This post originally appeared in Scholastic’s On Our Minds blog on November 21, 2011.

Who is known for writing these words? Why, Sylvia Plath, of course! She became a famous poet, novelist, short story writer, and is known for writing her first poem at the age of eight. However, did you know that Sylvia also won an Art & Writing Award in her teen years?

The Alliance for Young Artists & Writers has a long legacy of being the first to recognize the talent of future literary greats. On Monday, we made an exciting announcement about a new way to honor creativity in teens — specifically, America’s teen poets.

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This post originally appeared in Scholastic’s On Our Minds blog on October 13, 2011.

Have you ever been caught up in an internet search, lost track of time and then found something remarkable?  As a new Scholastic team member this has been happening a lot to me but this one had me amazed.  The Scholastic Art & Writing Awards is currently in its 89th year.  That is a fact.  We know it.  But do we completely understand its legacy?  I’m not sure that I did until I found an article online from the Pittsburgh Post-Gazette’s April 27, 1937 edition.  Reporter Jeanette Jena wrote an entire piece dedicated to the nationwide “arts and crafts” competition which was about to open a public exhibit of teen-produced art at the Carnegie Institute, sponsored by the magazine Scholastic.  Amazing!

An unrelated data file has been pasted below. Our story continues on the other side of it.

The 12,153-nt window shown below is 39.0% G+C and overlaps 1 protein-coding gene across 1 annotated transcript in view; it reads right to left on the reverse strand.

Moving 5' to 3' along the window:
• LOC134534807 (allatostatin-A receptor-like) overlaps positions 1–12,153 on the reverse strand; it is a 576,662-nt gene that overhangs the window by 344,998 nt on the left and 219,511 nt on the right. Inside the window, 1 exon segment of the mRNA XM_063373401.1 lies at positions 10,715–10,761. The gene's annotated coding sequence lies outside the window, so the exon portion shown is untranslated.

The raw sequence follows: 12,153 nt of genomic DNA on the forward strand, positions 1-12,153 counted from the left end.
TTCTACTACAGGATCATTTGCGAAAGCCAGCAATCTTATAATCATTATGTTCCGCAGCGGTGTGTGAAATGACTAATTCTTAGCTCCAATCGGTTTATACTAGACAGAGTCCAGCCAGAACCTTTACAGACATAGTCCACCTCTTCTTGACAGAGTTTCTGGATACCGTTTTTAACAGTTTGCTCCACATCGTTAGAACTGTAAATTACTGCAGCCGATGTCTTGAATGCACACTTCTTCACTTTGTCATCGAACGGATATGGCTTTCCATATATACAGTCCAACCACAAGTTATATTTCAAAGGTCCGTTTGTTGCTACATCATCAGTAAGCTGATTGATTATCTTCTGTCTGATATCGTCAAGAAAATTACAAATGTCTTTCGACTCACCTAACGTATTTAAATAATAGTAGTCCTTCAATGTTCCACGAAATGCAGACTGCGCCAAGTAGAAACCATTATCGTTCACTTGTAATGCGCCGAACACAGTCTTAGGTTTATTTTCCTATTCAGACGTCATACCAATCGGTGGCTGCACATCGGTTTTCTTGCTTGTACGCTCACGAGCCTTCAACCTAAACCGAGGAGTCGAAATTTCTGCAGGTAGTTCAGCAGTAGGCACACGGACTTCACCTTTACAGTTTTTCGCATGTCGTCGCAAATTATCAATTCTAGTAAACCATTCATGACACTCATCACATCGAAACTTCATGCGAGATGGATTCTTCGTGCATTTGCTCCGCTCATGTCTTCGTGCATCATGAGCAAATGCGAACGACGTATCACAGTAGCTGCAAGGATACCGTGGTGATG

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David Shannon, author/illustrator of NO, DAVID! and its sequels

This post originally appeared on Scholastic’s On Our Minds blog May 18 2011, post by Ivy Li

For the past two weeks, we’ve showcased several of the twelve children’s books illustrators’ artistic interpretations of our global literacy campaign Read Every Day. Lead a Better Life. The works, featuring some of the most beloved characters in children’s literature, were created to help raise money for literacy nonprofits Reach Out and Read and Reading Is Fundamental via an online auction – open now. If you missed our coverage of the artwork so far, click here.

It’s our hope that the amazing artwork will inspire children all over the world — whether they see the posters hanging in their classrooms, the library, or at home –  and remind them that reading is important and shapes who we become.

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